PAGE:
Weaning: When Mom and Baby Are Ready

November 13, 2012
Weaning: When Mom and Baby Are Ready

As a mom, you made the decision to breastfeed, and you and your baby will be the best judge of when it’s time to wean. The American Academy of Pediatrics recommends that moms breastfeed for at least a year, and despite what anyone else says, there’s no right or wrong time to wean. When you and your baby are ready, we’ve got tips to make weaning as smooth as possible.

First of all, it’s important to understand that each family’s experience with weaning is different, and these guidelines are just meant to provide general support through what can be an emotional and unfamiliar time.

Don’t offer. Don’t refuse. If you are looking for a very gradual approach to weaning, this is a great option. In fact, many moms naturally move toward this habit without actually thinking about weaning. By not offering your breast, you may be able to extend the periods of time between feedings and replace some feedings with solids completely. However, if this is too gradual for your liking, you may have to consider other options.

Drop a feeding. This tends to be a more active approach, where you drop one feeding per day for 3 to 7 days. Approaching weaning any faster could cause you discomfort and engorgement or stress your little one out. If you’re eager to get more sleep, try dropping a night feeding first. Also, think about which feedings would be easiest and most challenging to skip. For many moms, the bedtime, nap time, and morning feedings are the last to go.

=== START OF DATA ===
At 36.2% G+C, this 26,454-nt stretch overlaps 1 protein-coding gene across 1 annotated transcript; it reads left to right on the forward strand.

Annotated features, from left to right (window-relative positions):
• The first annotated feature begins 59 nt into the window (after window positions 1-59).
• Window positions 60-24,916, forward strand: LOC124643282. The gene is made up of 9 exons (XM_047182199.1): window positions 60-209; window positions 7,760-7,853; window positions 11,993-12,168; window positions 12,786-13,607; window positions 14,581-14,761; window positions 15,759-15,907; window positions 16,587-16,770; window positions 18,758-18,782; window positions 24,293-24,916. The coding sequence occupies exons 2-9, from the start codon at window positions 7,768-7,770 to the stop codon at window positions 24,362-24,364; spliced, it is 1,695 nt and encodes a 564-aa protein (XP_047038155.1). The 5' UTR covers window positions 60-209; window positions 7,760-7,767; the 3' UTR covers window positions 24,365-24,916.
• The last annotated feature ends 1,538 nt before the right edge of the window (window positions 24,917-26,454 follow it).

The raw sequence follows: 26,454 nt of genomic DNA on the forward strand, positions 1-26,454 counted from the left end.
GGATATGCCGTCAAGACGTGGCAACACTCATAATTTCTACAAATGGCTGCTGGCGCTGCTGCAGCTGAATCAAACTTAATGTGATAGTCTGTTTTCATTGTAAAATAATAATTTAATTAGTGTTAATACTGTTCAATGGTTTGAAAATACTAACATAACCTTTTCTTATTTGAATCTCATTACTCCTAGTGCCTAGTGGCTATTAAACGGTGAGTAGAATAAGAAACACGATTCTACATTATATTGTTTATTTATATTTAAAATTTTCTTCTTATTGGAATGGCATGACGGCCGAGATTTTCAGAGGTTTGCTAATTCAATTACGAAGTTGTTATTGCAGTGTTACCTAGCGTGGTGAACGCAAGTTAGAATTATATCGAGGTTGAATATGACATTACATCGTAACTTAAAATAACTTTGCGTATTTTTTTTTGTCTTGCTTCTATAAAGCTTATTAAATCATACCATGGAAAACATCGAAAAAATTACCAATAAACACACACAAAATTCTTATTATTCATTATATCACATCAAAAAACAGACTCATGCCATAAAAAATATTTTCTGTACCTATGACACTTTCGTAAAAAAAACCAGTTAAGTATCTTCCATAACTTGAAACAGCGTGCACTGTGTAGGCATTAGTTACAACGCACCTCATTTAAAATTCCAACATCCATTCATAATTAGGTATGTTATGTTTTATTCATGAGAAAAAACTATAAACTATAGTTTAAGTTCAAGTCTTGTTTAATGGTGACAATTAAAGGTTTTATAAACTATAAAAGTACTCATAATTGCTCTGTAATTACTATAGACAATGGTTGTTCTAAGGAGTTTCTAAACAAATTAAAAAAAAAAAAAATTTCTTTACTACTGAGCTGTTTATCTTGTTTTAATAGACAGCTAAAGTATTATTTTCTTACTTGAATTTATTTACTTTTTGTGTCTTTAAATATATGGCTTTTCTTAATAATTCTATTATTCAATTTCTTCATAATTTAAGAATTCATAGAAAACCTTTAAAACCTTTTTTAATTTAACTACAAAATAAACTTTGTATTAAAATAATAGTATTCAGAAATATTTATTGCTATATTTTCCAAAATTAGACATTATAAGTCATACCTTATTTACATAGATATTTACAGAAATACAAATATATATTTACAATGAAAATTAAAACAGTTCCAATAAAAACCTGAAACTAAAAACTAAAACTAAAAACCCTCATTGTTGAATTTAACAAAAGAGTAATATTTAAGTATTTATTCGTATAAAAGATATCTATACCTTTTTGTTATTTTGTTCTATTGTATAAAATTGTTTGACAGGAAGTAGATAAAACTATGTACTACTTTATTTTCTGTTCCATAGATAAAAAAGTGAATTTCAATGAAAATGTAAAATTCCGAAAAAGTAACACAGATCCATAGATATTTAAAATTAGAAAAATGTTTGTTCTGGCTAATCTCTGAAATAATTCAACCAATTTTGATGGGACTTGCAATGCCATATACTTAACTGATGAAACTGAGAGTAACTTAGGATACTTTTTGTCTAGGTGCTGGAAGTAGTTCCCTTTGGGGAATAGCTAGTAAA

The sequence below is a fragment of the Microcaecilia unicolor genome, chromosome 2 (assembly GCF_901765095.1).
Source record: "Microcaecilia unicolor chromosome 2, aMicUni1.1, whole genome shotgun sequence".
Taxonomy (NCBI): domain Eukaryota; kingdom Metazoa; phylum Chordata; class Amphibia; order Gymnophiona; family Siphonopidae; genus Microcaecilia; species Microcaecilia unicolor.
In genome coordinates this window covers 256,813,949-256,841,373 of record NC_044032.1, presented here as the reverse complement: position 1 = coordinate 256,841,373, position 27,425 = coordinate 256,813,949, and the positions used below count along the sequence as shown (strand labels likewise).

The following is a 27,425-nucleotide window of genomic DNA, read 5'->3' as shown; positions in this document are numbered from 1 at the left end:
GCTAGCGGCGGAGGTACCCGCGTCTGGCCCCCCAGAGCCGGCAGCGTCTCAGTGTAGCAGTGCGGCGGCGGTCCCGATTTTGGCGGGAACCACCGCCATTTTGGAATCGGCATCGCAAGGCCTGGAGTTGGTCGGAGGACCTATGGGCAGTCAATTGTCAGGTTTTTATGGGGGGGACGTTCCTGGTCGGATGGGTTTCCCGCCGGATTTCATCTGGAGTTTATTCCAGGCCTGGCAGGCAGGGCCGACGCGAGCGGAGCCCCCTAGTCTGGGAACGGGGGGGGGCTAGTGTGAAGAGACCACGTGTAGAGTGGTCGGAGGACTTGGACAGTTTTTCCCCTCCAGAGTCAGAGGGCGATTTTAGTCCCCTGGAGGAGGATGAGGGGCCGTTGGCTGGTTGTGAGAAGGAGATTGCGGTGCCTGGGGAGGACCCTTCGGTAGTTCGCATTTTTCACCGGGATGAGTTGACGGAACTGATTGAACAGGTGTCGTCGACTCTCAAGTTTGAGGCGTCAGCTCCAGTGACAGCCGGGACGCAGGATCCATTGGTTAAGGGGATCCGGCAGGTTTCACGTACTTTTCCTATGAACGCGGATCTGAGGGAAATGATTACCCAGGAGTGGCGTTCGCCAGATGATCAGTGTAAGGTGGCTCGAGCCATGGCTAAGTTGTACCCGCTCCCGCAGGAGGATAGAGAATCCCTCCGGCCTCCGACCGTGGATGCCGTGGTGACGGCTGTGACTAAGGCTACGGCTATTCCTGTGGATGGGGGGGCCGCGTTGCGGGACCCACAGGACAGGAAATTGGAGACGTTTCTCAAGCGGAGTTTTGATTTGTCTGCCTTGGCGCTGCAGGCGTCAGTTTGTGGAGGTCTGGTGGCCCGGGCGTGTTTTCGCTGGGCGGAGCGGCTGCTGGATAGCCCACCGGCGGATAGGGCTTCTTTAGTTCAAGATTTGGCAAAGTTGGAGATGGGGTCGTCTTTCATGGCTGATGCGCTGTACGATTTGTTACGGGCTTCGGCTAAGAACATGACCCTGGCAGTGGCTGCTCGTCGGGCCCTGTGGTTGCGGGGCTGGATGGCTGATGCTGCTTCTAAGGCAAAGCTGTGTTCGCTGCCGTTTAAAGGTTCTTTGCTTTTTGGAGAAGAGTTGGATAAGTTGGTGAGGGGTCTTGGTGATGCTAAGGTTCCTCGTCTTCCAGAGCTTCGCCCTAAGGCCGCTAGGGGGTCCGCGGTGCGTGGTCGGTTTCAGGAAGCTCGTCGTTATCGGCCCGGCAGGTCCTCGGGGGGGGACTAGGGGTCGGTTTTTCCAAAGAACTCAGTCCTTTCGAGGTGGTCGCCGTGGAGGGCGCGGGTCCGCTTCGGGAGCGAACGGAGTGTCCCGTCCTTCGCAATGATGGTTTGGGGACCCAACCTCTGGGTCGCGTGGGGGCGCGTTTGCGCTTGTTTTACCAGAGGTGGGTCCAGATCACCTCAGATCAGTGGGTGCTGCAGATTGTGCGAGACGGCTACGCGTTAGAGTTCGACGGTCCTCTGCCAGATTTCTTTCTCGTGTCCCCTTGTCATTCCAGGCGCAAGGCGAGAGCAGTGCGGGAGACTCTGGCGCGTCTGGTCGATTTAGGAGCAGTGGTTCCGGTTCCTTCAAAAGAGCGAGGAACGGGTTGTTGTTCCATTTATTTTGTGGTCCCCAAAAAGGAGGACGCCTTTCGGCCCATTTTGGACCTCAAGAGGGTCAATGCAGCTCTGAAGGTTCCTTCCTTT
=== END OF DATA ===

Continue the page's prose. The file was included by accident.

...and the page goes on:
Distract or substitute. Try to anticipate when your little one will try to nurse and plan distractions or substitutions when he or she enjoys. For example, during a routine feeding time, offer your baby’s favorite snack or game. Also, consider scheduling a play date during that time.

Shorten or Postpone.  By adjusting the amount of time you spend nursing or by delaying it, you can gradually help your baby grow less interested in breastfeeding. If your little one asks to nurse, you can either say “not now, but later,” or “only for a few minutes.” The hope is that later they will forget about their desire to breastfeed or they will grow more comfortable nursing for a shorter amount of time.

If you are still looking for more tips, our Lactation Consultant is happy to customize her tips for weaning based on you and your baby’s needs

Do you have tips for weaning your baby? Share them in the comments below.

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